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Local Melbourne based developer Firemonkeys has released the highly anticipated Real Racing 3 and for a game running on mobile devices (iPad generation 2, iPhone 4 and later plus Android) it is a technological treat.

Real Racing 3 lets fans race on real world circuits with powerful dream cars from all-new manufacturers like Porsche, Audi and Dodge. With the improvements achieved with Real Racing 2, the team aimed to raise the bar on expectations and continue to give their artists the ability to create the most realistic graphic effects on cars on an individual basis. Real Racing 3 delivers the unique experience of speeding in some of the best cars on world famous race tracks

In this video diary the team show off some in game footage with the parochial angle of highlighting some local racing real-estate.

Firstly, just down from the Firemonkeys’ developer studio the team has put together a fictional Melbourne CBD based circuit. Starting outside the Arts Centre you can bump and barge down Flinders street, over Queens Bridge and back to St Kilda road.

More grounded in reality and certainly getting the anticipatory saliva flowing is the inclusion of the Mt Panorama Bathurst track along with eight other real world locations.

Firemonkeys are a favoured developer for Apple in particular – Having been responsible for the smash-hit mobile games such as Flight Control, Need For Speed and The Sims.  The Real Racing franchise has garnered critical praise for being first to market as Apple in particular roles out new features.  For example RR2 was one of the first games that iPad and iPhone owners could stream to living room televisions via the Air-Play feature of Apple TV.

With Real Racing 3 the Firemonkeys team is focussing on an improved graphical experience for players.  The 46 cars from twelve manufactures feature different paint finish effects (matt, pearl, gloss), real-time reflections including opponent cars and all track features, is a vast step up from Real Racing 2.

Damage modelling includes the obvious body work problems encountered during normal bumper to bumper racing as well as more exotic forms of mechanical consideration such as clogged air filters if your driving line takes you off the tarmac a bit too often perhaps.

Also a step up from the previous iteration is the sheer number of events available, over 900 in fact, up from 70 in Real Racing 2 and twelve in the original game.    This includes simple Speed Record tests and Drag Racing up to Cup races and Elimination events, all across a number of series championships.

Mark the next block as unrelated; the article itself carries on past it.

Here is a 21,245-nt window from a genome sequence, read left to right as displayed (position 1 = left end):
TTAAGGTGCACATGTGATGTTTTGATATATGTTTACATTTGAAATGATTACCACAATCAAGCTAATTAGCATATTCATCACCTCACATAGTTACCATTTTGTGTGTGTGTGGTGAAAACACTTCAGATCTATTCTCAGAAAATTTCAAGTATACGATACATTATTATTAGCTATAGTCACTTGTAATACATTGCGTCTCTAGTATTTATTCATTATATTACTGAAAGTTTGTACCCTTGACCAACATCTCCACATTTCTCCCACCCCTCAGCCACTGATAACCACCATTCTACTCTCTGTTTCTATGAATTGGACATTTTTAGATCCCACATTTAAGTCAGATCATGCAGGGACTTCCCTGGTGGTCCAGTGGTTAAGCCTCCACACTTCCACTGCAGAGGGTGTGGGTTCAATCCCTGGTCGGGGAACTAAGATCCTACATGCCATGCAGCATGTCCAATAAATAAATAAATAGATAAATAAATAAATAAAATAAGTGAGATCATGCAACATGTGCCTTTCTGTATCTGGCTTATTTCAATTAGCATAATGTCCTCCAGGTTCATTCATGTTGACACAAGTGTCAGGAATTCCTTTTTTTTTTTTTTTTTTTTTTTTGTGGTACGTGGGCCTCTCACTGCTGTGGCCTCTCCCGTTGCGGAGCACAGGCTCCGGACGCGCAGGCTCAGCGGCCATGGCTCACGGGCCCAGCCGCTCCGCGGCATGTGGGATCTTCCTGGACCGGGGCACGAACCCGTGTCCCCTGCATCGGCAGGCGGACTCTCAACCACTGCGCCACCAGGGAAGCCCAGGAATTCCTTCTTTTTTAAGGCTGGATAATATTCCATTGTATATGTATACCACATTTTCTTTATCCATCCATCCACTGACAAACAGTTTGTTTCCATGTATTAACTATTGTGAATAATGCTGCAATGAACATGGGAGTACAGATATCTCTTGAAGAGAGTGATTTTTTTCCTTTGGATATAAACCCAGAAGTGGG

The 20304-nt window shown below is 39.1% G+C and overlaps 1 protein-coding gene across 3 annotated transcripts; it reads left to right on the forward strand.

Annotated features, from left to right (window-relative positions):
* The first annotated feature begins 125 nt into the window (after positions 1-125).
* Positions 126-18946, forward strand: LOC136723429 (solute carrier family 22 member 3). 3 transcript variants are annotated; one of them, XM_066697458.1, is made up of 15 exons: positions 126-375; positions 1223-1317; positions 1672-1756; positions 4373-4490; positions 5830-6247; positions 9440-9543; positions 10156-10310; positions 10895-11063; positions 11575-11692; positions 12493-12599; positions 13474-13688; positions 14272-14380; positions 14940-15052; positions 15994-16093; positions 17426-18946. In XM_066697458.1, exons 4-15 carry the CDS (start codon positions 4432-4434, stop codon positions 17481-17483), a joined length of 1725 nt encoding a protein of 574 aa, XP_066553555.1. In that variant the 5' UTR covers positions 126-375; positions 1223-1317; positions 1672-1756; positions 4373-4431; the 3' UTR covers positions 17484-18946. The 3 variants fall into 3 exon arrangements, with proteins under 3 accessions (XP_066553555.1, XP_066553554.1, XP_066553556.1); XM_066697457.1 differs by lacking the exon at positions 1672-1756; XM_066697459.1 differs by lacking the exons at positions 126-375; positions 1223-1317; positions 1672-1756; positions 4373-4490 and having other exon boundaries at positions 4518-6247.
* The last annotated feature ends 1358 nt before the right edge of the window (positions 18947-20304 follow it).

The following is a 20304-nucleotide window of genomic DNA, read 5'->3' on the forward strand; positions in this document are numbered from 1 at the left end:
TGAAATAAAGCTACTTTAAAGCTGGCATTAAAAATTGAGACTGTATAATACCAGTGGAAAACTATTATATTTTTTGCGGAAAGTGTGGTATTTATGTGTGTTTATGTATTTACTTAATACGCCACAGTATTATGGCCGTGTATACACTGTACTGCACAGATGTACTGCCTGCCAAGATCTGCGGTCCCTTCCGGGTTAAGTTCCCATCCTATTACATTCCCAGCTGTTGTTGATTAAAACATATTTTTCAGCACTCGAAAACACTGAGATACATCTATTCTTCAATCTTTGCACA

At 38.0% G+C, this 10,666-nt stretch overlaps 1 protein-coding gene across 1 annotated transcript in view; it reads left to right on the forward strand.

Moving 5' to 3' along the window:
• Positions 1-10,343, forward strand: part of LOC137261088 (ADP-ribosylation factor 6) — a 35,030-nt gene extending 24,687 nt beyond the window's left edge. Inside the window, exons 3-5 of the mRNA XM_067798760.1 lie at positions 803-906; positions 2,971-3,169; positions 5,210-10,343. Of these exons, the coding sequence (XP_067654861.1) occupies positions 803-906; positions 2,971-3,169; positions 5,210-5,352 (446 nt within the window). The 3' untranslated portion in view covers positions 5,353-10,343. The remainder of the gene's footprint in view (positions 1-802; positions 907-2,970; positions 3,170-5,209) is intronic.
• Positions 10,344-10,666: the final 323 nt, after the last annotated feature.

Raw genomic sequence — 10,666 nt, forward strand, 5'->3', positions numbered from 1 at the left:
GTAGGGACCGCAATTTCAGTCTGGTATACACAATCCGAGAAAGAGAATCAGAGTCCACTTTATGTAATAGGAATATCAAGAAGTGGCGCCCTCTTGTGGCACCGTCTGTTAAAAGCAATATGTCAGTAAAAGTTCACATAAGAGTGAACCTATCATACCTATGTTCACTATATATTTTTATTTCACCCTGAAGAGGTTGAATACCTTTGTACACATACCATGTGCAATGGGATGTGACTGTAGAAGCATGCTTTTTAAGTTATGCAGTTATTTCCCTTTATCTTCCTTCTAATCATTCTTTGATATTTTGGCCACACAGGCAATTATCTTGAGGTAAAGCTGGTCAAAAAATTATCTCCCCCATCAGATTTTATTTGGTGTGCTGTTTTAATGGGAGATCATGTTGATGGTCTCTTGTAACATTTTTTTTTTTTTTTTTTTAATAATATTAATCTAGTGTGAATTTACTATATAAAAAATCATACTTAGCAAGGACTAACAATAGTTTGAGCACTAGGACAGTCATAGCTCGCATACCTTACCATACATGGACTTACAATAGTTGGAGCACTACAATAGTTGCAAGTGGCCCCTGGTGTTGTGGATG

Winning a trophy in events unlocks new series – or, and this is a major change as well, you can pay “gold” to instantly unlock new races.  
So how do you get Gold?  Well you can earn a little bit as your driving level increase through racing, or, you guessed it, you can buy more in-game currency with a bit of real world dosh.  Speaking to Senior Product Manager Joe Donoghue and Producer Kynan Woodman at Firemonkeys this was the plan from day one of development; “We were trying to retrofit this model into RR2 originally, but it was too difficult, RR3 was designed from the ground up to be free.”

RR2 cost around $10 when it launched on the App Store, whilst RR3 is free, with only your impatience or the need to reward the developers requiring you to put any “hard earned” into the game.

There is plenty of opportunity, as newly bought cars delivery, repairs and servicing all take real-world time to complete, all of which can be bypassed by using gold.  But this is not too much of an issue once a stable of cars is acquired; one in the shop, one on the road is more than manageable.

No, the big driver that will push you to open the wallet is friendly competiveness.  Once a few mates appear in your game with their grinning visages offering up times to beat, it is difficult not to get caught up in a virtual cold war of technology.

Real Racing 3 features Time Shift Multiplayer (TSM).  More than a ghost car in your game, regardless of whether your friends are online or not, a real car will race against you in the chosen event.  Left to itself the car tagged with your friends face will post the same time they recorded when they raced the same race.  Regardless of their time however, beating their car in the race will win dollar bonuses.

This social aspect to the game with TSM is the most addictive part of the game.  The sound effects, visuals (such as persistent skid marks), handling physics, car and even choices round out the quality of this well-polished offering from a local developer making it big world wide.


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Mike Bantick

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Having failed to grow up Bantick continues to pursue his childish passions for creative writing, interactive entertainment and showing-off through adulthood. In 1994 Bantick began doing radio at Melbourne’s 102.7 3RRRFM, in 1997 transferring to become a core member of the technology show Byte Into It. In 2003 he wrote briefly for the The Age newspaper’s Green Guide, providing video game reviews. In 2004 Bantick wrote the news section of PC GameZone magazine. Since 2006 Bantick has provided gaming and tech lifestyle stories for iTWire.com, including interviews and opinion in the RadioactivIT section.